Computer Science Notes

Computer Science Notes

CS Notes is a simple blog to keep track about CS-related stuff I consider useful.

06 Sep 2020

Are Boosting Algorithms the new baseline model for your Tabular data? Part 1

by Harpo MAxx (3 min read)

My usual ally when dealing with tabular data is glorious Random Forest (RF). You can try it in your data without regret and probably RF will give you a very good baseline solution without spending time tuning the algorithm. (I truly believe Leo Breiman is a kind of god at the same level of Hinton. Random Forest is a ensemble learning algorithm which uses the bagging strategy. In general the idea of RF consist of generating different decision trees on sample subsets of the original dataset. There is, however, an alternative strategy about ensemble learners which is boosting. In boosting decision trees the idea is to “concatenate” several decision trees generated using residual (or misclassified examples). You can think in a sort of pipe between different trees.

Given a classification problem, boost algorithms constructs a decision tree from observed data. Misclassified examples are then used for building a second tree, whose results are added to the first with some weight. The process is iterative and it can continue no improvement is observed.

Notice: Boosting and Bagging can be applied to any weak learner and not only decision/regression trees.

One of the famous boost algorithm is Adaboost proposed by Freund & Schapire. Some boosting algorithms such Adaboost used weights for considering the importance of each tree, while other used the gradient for minimizing the error. Friedman’s article from 2002, proposes an adaptation of boosting algorithms using stochastic gradient descent over the residual information.

Pseudo code of boosting algorithm as described in ISLR

The major inconvenience of boosting algorithms is they are prone to overfitting the data. To avoid the problem, they need a lot of hyper-parametrization, which of course consumes a lot of time. 😒

Several boosting variants have emerged to deal with these inconveniences. A couple of years ago, XGBoost was the top leading boost algorithm . It had a lot of success in several Kaggle competitions. Now, you can find several other very good alternative such as LightGBM from Microsoft research and more recently catboost from Yandex, a Russian tech company.

All these new boosting algorithms have made considerable improvements regarding speed and avoiding overffiting. An interesting aspect is all of then support multiple processors and even the use of GPUs during training process.

Algorithms such as catboost have put a lot of effort in helping the user during the hyper-parameters selection. The algorithm starts with a default set of parameters learned from your dataset. In addition catboost includes several techniques for early stopping. A well known strategy to avoid the overfitting. Catboost as well as XGBoost and LightGDM have packages for python and R. And in the case of Catboost they also provide a CLI version of the algorithm. Another major contribution about catboost if they handling of categorical data. You can pass the index of your categorical variables to the algorithm and catboost will use very efficient transformation in order to improve de execution time.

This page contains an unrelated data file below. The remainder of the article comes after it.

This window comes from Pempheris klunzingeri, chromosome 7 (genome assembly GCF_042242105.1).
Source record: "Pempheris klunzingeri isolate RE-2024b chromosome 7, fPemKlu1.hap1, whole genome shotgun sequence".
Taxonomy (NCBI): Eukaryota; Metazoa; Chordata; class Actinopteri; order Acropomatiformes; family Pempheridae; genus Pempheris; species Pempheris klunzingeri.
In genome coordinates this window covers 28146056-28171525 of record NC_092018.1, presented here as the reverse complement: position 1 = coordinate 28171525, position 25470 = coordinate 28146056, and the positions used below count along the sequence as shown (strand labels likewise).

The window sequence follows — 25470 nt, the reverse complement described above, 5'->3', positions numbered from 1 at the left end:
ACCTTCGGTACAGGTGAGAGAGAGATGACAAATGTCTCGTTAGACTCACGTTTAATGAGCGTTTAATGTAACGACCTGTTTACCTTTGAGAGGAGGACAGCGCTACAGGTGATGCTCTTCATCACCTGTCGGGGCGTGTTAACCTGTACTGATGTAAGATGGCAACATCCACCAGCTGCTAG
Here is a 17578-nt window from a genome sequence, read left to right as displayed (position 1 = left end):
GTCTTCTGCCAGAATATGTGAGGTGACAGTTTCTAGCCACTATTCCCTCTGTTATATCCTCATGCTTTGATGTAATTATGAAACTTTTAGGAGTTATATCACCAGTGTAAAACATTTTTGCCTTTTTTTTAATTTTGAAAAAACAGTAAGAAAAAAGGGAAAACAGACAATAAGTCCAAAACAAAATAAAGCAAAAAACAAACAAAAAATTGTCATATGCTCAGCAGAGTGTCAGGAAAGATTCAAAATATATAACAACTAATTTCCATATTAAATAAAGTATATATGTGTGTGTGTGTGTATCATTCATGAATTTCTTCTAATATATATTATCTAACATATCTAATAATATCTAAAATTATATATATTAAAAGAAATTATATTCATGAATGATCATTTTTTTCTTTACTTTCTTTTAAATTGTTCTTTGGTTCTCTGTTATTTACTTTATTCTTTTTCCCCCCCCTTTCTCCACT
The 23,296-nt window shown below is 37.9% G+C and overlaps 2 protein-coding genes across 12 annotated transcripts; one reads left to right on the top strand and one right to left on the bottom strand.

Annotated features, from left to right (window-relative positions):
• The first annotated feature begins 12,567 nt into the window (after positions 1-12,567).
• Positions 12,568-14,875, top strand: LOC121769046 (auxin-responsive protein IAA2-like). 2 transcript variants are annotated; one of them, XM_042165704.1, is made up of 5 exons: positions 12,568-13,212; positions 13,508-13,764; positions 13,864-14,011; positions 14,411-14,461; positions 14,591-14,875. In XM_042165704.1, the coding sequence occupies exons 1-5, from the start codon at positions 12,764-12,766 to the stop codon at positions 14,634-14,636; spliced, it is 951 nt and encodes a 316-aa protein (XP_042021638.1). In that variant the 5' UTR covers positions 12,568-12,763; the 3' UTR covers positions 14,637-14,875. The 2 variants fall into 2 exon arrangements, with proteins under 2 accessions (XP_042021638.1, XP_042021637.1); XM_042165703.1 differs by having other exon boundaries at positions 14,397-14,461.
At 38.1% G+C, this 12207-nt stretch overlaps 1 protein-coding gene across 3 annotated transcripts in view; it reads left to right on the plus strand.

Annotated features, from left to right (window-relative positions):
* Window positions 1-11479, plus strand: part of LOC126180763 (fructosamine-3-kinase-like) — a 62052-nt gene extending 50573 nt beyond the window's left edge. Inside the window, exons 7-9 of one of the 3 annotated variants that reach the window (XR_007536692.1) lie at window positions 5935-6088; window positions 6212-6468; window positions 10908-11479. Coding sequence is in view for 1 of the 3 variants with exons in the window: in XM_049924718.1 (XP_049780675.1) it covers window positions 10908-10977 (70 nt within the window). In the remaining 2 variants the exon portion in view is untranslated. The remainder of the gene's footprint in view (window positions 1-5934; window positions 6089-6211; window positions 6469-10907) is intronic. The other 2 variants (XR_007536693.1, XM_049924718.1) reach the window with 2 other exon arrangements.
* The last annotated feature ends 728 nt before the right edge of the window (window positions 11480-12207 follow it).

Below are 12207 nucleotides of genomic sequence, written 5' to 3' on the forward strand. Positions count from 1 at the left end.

Here is a list of resources to start with boosting:

  1. A set of minimal posts about algorithms works. Most of them are introductory material.

    1. An explanation about how Boost works explained in a very simple way. Something a 2 years old can understand.
    2. A more deep explanation about Gradient Boost algorithms including the differences between Random Forest Bagging approach.
    3. A very practical writting about the differences between Random Forest and Gradient Boosting Algorithms. When, why and how use each one.
    4. A post discussing the different approaches used for handling categorical variables in the different gradient boost implementations. The differences in the approaches could impact in the overall computing performance.
  2. The short paper from Freund & Schapire explaining the basic concepts of ADABoost. Also the articles from Friedman about the Gradient Boosting algorithms from 1999 and 2000. Notice that the last two articles are a little bit technical.

  3. Don’t forget to check documentation and information from the gbm R package. Where regular and stocastic implementation of gradient boosting machines are implemented.

  4. A very recommended post about how Boost algorithms work by a Kaggle Master. I personally recommend this article, with a practical point of view without missing the important concepts behind Boosting machines.

  5. A nice post discussing the differences between XGBoost, LightGBM and Catboost

  6. A research article about catboost. The new boosting algorithm coming from mother Russia.

  7. A video tutorial for using catboost. In the video, one of the authors of catboost exposes the main feature using a hand-ons approach. Notebook available.

I’m thinking about giving a try to catboost, and for sure I will post a very small review of the algorithm. Who knows.. may be it can beat Random Forest as the favorite choice when using tabular data..